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"Oh, that's all right," the voice said in a whisper. "Mum, now! It's all right."

It withdrew itself a little from my ear and called, "Now then, ready with them. When I say three. . . .

I heard groans and curses, and began to shout for help. My voice came back in an echo, despairingly. Suddenly I was dragged backward, and the bandage pulled from my eyes.

"Come along," Rangsley said, leading me gently enough to the road, which was five steps behind. "It's all a joke," he snarled. “ A pretty bad one for those catchpolls. Hear 'em groan. The drop's not two feet."

We made a few paces down the road; the pitiful voices of the runners crying for help came plainly to my ears.

“ You—they—aren't murdering them?" I asked.

"No, no," he answered. “ Can't afford to. Wish we could; but they'd make it too hot for us."

We began to descend the hill. From the quarry a voice shrieked:

"Help—help—for the love of God—I can't ..."

There was a grunt and the sound of a fall; then a precisely similar sequence of sounds.

"That 'll teach "em," Rangsley said ferociously. "Come along —they've only rolled down a bank. They weren't over the quarry. It's all right, I swear it is."

And, as a matter of fact, that was the smugglers' ferocious idea of humor. They would hang any undesirable man, like these runners, whom it would make too great a stir to murder outright, over the edge of a low bank, and swear to him that he was clawing the brink of Shakespeare's Cliff or any other hundred-foot drop. The wretched creatures suffered all the tortures of death before they let go, and, as a rule, they never returned to our parts.

CHAPTER III

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\HE spirit of the age has changed; everything has changed so utterly that one can hardly believe in the existence of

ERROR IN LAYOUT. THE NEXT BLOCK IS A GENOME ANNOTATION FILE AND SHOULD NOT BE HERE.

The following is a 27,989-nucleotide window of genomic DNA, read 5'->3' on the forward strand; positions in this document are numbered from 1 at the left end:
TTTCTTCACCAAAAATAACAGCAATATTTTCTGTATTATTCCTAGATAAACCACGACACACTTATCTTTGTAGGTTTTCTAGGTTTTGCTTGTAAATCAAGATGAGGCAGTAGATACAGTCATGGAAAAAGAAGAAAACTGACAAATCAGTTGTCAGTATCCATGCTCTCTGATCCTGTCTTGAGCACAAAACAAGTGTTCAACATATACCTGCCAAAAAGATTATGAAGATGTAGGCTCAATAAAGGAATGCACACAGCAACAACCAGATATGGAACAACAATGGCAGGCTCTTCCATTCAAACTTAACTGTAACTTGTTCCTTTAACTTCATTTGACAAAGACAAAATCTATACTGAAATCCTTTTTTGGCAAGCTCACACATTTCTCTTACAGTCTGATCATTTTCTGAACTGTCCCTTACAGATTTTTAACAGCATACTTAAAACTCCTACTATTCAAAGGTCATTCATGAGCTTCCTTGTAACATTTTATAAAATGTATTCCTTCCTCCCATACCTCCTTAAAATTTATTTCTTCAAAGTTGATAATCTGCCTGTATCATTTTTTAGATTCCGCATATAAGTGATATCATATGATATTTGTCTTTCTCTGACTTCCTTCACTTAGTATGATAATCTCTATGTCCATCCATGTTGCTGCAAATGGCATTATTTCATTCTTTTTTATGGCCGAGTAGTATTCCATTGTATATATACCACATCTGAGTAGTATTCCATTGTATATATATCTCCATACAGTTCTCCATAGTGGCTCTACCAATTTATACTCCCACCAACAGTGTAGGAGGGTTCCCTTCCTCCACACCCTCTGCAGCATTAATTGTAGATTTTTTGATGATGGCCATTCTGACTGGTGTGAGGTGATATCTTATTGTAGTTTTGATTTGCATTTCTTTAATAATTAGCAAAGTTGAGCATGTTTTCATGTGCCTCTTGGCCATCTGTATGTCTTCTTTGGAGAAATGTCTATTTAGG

one's earlier self. But I can still remember how, at that moment, I made the acquaintance of my heart—a thing that bounded and leapt within my chest, a little sickeningly. The other details I forget.

Jack Rangsley was a tall, big-boned, thin man, with something sinister in the lines of his horseman's cloak, and something reckless in the way he set his spurred heel on the ground. He was the son of an old Marsh squire. Old Rangsley had been head of the last of the Owlers—the aristocracy of export smugglers—and Jack had sunk a little in becoming the head of the Old Bourne Tap importers. But he was hard enough, tyrannical enough, and had nerve enough to keep Free-trading alive in our parts until long after it had become an anachronism. He ended his days on the gallows, of course, but that was long afterwards.

"I'd give a dollar to know what's going on in those runners' heads," Rangsley said, pointing back with his crop. He laughed gayly. The great white face of the quarry rose up pale in the moonlight; the dusky red fires of the limekilns glowed at the base, sending up a blood-red dust of sullen smoke. "I'll swear they think they've dropped straight into hell.

"You'll have to cut the country, John," he added suddenly, "they'll have got your name uncommon pat. I did my best for you." He had had me tied up like that before the runners' eyes in order to take their suspicions off me. He had made a pretense to murder me with the same idea. But he didn't believe they were taken in. "There'll be warrants out before morning, if they aint too shaken. But what were you doing in the business? The two Spaniards were lying in the fern looking on when you come blundering your clumsy nose in. If it hadn't been for Rooksby you might have Hullo, there!” he broke off.

An answer came from the black shadow of a clump of roadside elms. I made out the forms of three or four horses standing with their heads together.

" Come along," Rangsley said; “ up with you. We'll talk as we go."

Someone helped me into a saddle; my legs trembled in the stirrups as if I had ridden a thousand miles on end already. I imagine I must have fallen into a stupor; for I have only a vague impression of somebody's exculpating himself to me. As a matter of fact, Ralph, after having egged me on, in the intention of staying at home, had had qualms of conscience, and had come to the quarry. It was he who had cried the watchword, "Snuff and enough," and who had held the whispered consultation. Carlos and Castro had waited in their hiding-place, having been spectators of the arrival of the runners and of my capture. I gathered this long afterwards. At that moment I was conscious only of the motion of the horse beneath me, of intense weariness, and of the voice of Ralph, who was lamenting his own cowardice.

"If it had come at any other time!" he kept on repeating. "But now, with Veronica to think of ! You take me, Johnny, don't you?"

My companions rode silently. After we had passed the houses of a little village a heavy mist fell upon us, white, damp, and clogging. Ralph reined his horse beside mine.